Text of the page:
Serving Larchmont Village, Hancock Park, and the Greater Wilshire neighborhoods of Los Angeles since 2011.

Tracking LA’s Urban Coyotes: They’re Not Just Passing Through

One of the young pups of C-144, a female coyote that lives in the Westake area of Los Angeles. Photo courtesy of the National Park Service.
One of the young pups of C-144, a female coyote that lives in the Westake area of Los Angeles. Photo courtesy of the National Park Service.

The National Park Service is tracking two urban coyotes and have found they aren’t just passing through – they’ve adapted to life in the heart of Los Angeles, negotiating highways and street traffic and utilizing their urban environments to survive and even raise pups. The two coyotes, named C-144 and C-145,  have been outfitted with GPS tracking collars since May 2015, giving the park service a new look at how the urban coyote survives.

According to the researchers, 77% of coyotes in western LA County in the past lived in natural areas and 10% in intensely developed areas. Not so for these two critters. The trackers found these two canids spending 50-50% of their time in “developed” or “altered” landscapes including vacant lots, hillsides and urban yards.

C-144, a two year old female who lives in the densely developed Westlake area just west of downtown, has raised five pups and crossed the 101 Freeway multiple times. Her collar relays data points eight times over each 24 hour period so they don’t track her in ‘live time’ but see her general path 0f movement.

The male coyote being tracked, C-145, lives in the Silver Lake area and is believed to be between 4-8 years old. He hasn’t crossed any freeways but spends much of his time in the hillsides of Silver Lake.

The National Park Service is hoping to collar four more urban coyotes this fall for further study of their habits and habitats. Let’s hope they come to the greater Hancock Park area and tag one of the coyotes roaming our streets and yards – Buzz readers are reporting almost daily sightings of the critter(s) who live in our area.

Larchmont Buzz: Coyote Sightings in Wilshire and Larchmont Areas Continue

KTLA News: New Study Aims to Gain Insight into LA’s Most Urban Coyotes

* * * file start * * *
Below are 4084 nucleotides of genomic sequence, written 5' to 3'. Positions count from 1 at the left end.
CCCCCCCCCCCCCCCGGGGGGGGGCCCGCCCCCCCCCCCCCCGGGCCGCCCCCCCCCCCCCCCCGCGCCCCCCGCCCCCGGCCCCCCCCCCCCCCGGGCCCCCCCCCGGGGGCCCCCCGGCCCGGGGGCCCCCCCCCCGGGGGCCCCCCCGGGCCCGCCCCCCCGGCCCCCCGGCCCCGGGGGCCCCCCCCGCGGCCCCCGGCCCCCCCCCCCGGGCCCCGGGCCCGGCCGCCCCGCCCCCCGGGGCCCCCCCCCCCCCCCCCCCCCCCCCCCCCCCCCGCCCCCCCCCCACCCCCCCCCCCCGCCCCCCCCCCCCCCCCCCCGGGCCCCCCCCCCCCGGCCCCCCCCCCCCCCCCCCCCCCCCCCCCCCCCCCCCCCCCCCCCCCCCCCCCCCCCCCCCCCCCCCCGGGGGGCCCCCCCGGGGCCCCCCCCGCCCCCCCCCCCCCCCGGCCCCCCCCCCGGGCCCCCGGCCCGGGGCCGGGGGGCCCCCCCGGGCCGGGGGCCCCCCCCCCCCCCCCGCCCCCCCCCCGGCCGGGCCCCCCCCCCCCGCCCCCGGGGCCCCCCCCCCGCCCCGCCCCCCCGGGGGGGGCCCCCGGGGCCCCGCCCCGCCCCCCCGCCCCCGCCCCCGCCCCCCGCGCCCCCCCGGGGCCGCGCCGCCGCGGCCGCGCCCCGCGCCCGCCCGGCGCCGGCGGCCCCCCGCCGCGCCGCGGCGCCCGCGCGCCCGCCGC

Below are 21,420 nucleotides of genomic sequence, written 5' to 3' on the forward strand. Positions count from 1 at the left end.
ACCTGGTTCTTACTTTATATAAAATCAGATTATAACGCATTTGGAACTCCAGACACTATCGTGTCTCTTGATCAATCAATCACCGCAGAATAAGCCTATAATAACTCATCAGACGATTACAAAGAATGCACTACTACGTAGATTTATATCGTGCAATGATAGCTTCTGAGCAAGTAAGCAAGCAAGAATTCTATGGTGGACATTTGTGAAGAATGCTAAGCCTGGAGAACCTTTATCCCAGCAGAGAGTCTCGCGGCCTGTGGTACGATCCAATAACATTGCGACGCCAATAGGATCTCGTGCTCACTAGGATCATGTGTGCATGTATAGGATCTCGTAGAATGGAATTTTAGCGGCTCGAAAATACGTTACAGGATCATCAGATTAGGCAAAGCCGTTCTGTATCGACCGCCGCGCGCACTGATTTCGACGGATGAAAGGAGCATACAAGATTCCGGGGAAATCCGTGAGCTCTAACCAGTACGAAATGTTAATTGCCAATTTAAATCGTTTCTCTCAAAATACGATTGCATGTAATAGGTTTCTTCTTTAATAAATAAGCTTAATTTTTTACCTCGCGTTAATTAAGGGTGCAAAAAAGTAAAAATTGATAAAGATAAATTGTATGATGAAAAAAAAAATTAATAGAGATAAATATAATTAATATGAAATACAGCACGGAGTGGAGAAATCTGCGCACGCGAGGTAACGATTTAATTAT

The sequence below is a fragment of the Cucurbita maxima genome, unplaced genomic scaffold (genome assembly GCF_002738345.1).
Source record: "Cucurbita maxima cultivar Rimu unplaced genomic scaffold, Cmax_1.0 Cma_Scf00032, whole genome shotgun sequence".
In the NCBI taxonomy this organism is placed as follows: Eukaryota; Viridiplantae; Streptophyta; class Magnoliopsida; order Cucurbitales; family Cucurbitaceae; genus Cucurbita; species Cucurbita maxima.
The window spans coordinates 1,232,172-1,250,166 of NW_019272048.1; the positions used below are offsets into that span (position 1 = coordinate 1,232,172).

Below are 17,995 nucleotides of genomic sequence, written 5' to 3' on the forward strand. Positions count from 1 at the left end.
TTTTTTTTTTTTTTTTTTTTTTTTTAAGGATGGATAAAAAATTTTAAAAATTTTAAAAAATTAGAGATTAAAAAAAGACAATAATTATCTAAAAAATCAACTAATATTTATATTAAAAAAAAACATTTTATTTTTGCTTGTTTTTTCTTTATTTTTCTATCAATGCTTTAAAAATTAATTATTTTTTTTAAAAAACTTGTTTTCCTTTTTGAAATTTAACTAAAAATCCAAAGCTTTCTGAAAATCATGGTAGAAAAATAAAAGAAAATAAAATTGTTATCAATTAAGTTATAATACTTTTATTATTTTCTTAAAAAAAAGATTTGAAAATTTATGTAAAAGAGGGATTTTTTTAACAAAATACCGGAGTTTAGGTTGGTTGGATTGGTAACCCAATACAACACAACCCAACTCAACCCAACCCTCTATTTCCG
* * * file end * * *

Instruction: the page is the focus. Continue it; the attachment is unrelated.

Print Friendly, PDF & Email
Julie Grist
Julie Grist
Julie co-founded the Larchmont Buzz with fellow buzzer Mary Hawley in 2011 and served as Editor, Publisher and writer for the hive for many years until the sale of the Buzz in August 2015. She is still circling the hive as an occasional writer.

Related Articles


  1. I think this is an interesting project, but it will tell The City what its citizens already know: Coyotes are here, they are bold and they are menacing pets and people. What will it take to finally do something about it: The loss of a toddler innocently running ahead of its parents while out for a walk or in the family yard? It makes me shudder to think about it!

    Let’s fact it: We’ve known since spring that coyotes are all over our neighborhood and several others. (Two friends in the Baldwin Park / The Village Greens areas have heard countless tales of dog injuries and deaths nearby… and in The Village Greens they have spotted a bobcat!!!) But The City has been very slow to act. They don’t seem to understand that this is not a typical year. It’s dry out there. Wild animal water and feeding sources have dried up. So the coyotes and bobcats are broadening their search. Can we blame them? No. Can we resolve the issue without killing them. Yes. Let’s do it!

    • I totally agree with you! If they can put a GPS collar to track them down then why they don’t take them back to their habitat? I live in Hancock Park and it’s being a great concern cause they can be seen even during they time. This guys are not afraid of people and they seem to be very confident. I’ve been seeing the same coyote over the same block pretty much every week since mid September and I do not feel safe walking my dogs anymore!. I think this is an interesting project but they have to take more measures, to me it’s like an accident ready to happen. I love animals and I believe it’s on us to return them to their habitat and provide them with resources to survive there.


Please enter your comment!
Please enter your name here


Latest Articles

.printfriendly { padding: 0 0 60px 50px; }